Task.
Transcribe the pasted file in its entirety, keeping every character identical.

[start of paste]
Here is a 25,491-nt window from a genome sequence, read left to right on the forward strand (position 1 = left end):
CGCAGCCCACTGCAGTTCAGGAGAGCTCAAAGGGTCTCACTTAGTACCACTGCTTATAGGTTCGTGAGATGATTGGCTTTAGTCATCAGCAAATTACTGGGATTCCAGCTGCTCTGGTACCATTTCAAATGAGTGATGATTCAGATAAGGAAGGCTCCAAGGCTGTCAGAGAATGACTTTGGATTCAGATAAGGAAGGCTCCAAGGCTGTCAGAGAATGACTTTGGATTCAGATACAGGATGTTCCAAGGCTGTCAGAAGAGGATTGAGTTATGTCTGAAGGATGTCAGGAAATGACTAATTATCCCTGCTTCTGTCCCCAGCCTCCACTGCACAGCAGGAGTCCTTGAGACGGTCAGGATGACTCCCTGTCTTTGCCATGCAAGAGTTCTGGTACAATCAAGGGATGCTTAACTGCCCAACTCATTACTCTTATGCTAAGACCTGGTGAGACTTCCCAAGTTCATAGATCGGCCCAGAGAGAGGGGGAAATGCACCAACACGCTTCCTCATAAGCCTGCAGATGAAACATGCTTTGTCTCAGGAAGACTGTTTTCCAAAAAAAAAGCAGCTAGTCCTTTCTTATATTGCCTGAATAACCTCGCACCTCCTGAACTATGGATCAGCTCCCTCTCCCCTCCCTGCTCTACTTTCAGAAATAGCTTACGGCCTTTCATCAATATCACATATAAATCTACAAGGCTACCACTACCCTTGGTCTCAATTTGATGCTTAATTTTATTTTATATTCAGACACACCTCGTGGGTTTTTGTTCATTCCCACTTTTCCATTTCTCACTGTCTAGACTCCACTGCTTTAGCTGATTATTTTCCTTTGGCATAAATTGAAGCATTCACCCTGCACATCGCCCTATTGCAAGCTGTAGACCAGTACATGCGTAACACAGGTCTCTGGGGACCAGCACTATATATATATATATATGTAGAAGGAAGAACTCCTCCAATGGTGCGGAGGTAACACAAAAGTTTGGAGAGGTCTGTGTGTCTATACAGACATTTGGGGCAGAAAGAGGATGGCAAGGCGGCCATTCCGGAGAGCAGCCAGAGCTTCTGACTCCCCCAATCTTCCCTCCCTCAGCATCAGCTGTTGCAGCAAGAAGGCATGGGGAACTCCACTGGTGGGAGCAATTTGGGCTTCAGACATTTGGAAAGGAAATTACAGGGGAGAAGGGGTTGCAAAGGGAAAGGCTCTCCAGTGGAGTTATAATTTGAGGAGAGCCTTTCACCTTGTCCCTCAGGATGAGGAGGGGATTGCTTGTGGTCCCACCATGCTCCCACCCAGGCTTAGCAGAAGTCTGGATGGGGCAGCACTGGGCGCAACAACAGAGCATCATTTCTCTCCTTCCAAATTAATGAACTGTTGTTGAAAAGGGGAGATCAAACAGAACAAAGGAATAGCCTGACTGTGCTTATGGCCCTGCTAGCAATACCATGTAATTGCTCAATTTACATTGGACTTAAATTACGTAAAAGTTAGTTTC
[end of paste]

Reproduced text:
Here is a 25,491-nt window from a genome sequence, read left to right on the forward strand (position 1 = left end):
CGCAGCCCACTGCAGTTCAGGAGAGCTCAAAGGGTCTCACTTAGTACCACTGCTTATAGGTTCGTGAGATGATTGGCTTTAGTCATCAGCAAATTACTGGGATTCCAGCTGCTCTGGTACCATTTCAAATGAGTGATGATTCAGATAAGGAAGGCTCCAAGGCTGTCAGAGAATGACTTTGGATTCAGATAAGGAAGGCTCCAAGGCTGTCAGAGAATGACTTTGGATTCAGATACAGGATGTTCCAAGGCTGTCAGAAGAGGATTGAGTTATGTCTGAAGGATGTCAGGAAATGACTAATTATCCCTGCTTCTGTCCCCAGCCTCCACTGCACAGCAGGAGTCCTTGAGACGGTCAGGATGACTCCCTGTCTTTGCCATGCAAGAGTTCTGGTACAATCAAGGGATGCTTAACTGCCCAACTCATTACTCTTATGCTAAGACCTGGTGAGACTTCCCAAGTTCATAGATCGGCCCAGAGAGAGGGGGAAATGCACCAACACGCTTCCTCATAAGCCTGCAGATGAAACATGCTTTGTCTCAGGAAGACTGTTTTCCAAAAAAAAAGCAGCTAGTCCTTTCTTATATTGCCTGAATAACCTCGCACCTCCTGAACTATGGATCAGCTCCCTCTCCCCTCCCTGCTCTACTTTCAGAAATAGCTTACGGCCTTTCATCAATATCACATATAAATCTACAAGGCTACCACTACCCTTGGTCTCAATTTGATGCTTAATTTTATTTTATATTCAGACACACCTCGTGGGTTTTTGTTCATTCCCACTTTTCCATTTCTCACTGTCTAGACTCCACTGCTTTAGCTGATTATTTTCCTTTGGCATAAATTGAAGCATTCACCCTGCACATCGCCCTATTGCAAGCTGTAGACCAGTACATGCGTAACACAGGTCTCTGGGGACCAGCACTATATATATATATATATGTAGAAGGAAGAACTCCTCCAATGGTGCGGAGGTAACACAAAAGTTTGGAGAGGTCTGTGTGTCTATACAGACATTTGGGGCAGAAAGAGGATGGCAAGGCGGCCATTCCGGAGAGCAGCCAGAGCTTCTGACTCCCCCAATCTTCCCTCCCTCAGCATCAGCTGTTGCAGCAAGAAGGCATGGGGAACTCCACTGGTGGGAGCAATTTGGGCTTCAGACATTTGGAAAGGAAATTACAGGGGAGAAGGGGTTGCAAAGGGAAAGGCTCTCCAGTGGAGTTATAATTTGAGGAGAGCCTTTCACCTTGTCCCTCAGGATGAGGAGGGGATTGCTTGTGGTCCCACCATGCTCCCACCCAGGCTTAGCAGAAGTCTGGATGGGGCAGCACTGGGCGCAACAACAGAGCATCATTTCTCTCCTTCCAAATTAATGAACTGTTGTTGAAAAGGGGAGATCAAACAGAACAAAGGAATAGCCTGACTGTGCTTATGGCCCTGCTAGCAATACCATGTAATTGCTCAATTTACATTGGACTTAAATTACGTAAAAGTTAGTTTC